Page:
How The Scottish Parliament Can Make Fair Votes a Reality
There’s one pressing issue that faces the UK now. That is the response to recession from the Westminster government. As other contributors here have pointed out, the current approach is likely to send the economy back into recession with disastrous effect.
There is, however, an opportunity to change the way the UK selects its governments. I was delighted to be able to address the Take Back Parliament demonstration in Edinburgh two weeks ago. The thousands of people who have turned out at demonstrations across the country to protest in favour of fair votes deserve to be heard.
There is a crucial opportunity to make fair votes likely. This is provided by a majority in the Scottish Parliament for the Single Transferable Vote, a Liberal Democrat as Secretary of State for Scotland and plans to pass a new Scotland Act coming at the same time.
The Scottish Parliament could change the debate on electoral reform by passing a vote requesting that the Scottish Parliament be elected in 2015 by the Single Transferable Vote. It would mean the purest form of proportional representation gets back on the table as an option.
It could change the debate about electoral reform for the UK Parliament and lead to more radical change in the system for electing MPs. The proposed Alternative Vote will do little to make parliament more representative, and will leave large numbers of votes wasted.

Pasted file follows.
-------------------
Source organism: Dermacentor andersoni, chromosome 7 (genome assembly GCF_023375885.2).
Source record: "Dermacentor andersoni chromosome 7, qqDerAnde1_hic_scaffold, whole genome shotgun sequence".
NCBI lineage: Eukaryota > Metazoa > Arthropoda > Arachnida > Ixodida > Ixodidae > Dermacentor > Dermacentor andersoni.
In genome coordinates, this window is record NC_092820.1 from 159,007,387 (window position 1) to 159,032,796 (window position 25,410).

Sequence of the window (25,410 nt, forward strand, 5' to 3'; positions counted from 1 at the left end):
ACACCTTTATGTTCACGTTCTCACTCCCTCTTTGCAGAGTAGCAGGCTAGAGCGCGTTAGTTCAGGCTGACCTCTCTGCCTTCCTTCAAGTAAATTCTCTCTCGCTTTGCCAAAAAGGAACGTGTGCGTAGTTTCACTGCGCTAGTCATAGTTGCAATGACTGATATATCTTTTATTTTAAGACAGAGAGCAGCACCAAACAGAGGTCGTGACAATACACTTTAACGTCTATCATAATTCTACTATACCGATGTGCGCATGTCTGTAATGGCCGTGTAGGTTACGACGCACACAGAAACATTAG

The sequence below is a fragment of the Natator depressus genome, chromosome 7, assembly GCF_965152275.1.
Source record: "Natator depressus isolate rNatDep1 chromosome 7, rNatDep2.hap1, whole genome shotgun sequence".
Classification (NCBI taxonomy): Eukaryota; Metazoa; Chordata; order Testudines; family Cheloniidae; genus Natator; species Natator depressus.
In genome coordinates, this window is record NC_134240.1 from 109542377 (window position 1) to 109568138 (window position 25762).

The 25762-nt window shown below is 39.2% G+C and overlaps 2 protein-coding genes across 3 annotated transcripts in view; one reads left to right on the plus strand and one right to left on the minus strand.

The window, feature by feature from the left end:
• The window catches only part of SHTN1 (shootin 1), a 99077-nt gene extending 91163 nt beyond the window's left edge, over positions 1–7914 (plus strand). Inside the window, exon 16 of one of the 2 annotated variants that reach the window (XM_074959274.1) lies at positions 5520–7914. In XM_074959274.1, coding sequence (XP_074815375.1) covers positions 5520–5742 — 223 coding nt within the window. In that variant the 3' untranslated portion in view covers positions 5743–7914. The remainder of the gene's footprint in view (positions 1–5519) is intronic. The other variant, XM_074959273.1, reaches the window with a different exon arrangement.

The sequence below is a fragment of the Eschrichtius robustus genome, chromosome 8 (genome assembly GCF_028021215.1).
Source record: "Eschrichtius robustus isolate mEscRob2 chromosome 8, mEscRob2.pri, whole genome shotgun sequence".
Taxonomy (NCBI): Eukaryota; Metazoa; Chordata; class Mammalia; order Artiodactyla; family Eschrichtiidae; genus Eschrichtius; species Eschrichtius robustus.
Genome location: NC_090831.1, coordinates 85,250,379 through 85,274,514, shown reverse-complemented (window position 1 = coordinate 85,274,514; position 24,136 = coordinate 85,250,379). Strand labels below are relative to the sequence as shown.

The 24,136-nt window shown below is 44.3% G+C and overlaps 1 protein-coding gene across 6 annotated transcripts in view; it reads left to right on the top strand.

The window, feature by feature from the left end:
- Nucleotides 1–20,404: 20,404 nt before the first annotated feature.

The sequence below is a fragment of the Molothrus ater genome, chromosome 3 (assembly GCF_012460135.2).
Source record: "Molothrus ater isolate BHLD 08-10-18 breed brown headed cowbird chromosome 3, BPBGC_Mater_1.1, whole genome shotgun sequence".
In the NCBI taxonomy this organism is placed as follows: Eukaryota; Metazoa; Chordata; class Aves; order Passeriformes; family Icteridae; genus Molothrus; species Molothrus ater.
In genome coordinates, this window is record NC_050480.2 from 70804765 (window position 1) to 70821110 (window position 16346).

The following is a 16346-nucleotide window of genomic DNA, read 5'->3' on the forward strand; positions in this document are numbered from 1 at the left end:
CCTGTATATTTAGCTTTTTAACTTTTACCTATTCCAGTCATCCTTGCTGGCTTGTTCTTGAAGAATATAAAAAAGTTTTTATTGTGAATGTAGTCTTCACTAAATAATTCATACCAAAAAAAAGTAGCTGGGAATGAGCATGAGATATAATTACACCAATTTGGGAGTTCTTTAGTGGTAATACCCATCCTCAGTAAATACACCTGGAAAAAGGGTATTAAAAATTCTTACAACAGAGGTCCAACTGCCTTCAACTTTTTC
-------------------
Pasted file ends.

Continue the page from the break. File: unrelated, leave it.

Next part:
The current Scottish Parliament system is proportional. But it’s not proportional in a satisfactory way. By having MSPs elected in two ways the electorate are regularly confused. Some list MSPs have a low workload, while constituency MSPs are often overburdened with local concerns. Critically list MSPs are too often criticised for being second class.
A much better system is the Single Transferable Vote, as advocated by the Electoral Reform Society. It’s better than the current Scottish system (which is called the Additional Member System – AMS or Multi-Member Proportional – MMP) for a number of reasons.
It allows voters a choice over who all their representatives would be, while the electorate have no choice over who is where on lists in AMS. In 2003 the SNP’s decision to move Margo MacDonald down the Lothians list cost them a seat as she got substantially more than half their vote on the list as an independent. Clearly Margo was more popular than the 4 other candidates placed above her on the list, 2 of whom failed to be elected. But had she not left the SNP the electorate would have been denied the opportunity to elect her unless they elected 5 SNP parliamentarians in the region.
STV also encourages MSPs to work much harder for their constituents. There is no such thing as a safe seat under STV. All members have to compete with one another to ensure they get re-elected. This is quite different to the constituency members elected to the Scottish Parliament, some of whom are highly unlikely to ever lose their seats. It would also even out the burden of constituency work between the 6 MSPs for each constituency.
Scotland already elects its Councillors using STV, so the system is familiar. And reducing the number of electoral systems in place in Scotland is surely a good thing. Currently the use of First Past the Post for Westminster, AMS for Holyrood, STV for Councils and a proportional list for Europe is confusing for everyone.
All this needs is one of the three parties that support STV to put a motion for debate on the Parliament agenda. With the Parliament supporting change it would be very difficult for an STV supporting Secretary of State to refuse this opportunity. By introducing a radically fair system in Scotland, the likelihood of a fair system for the UK increases.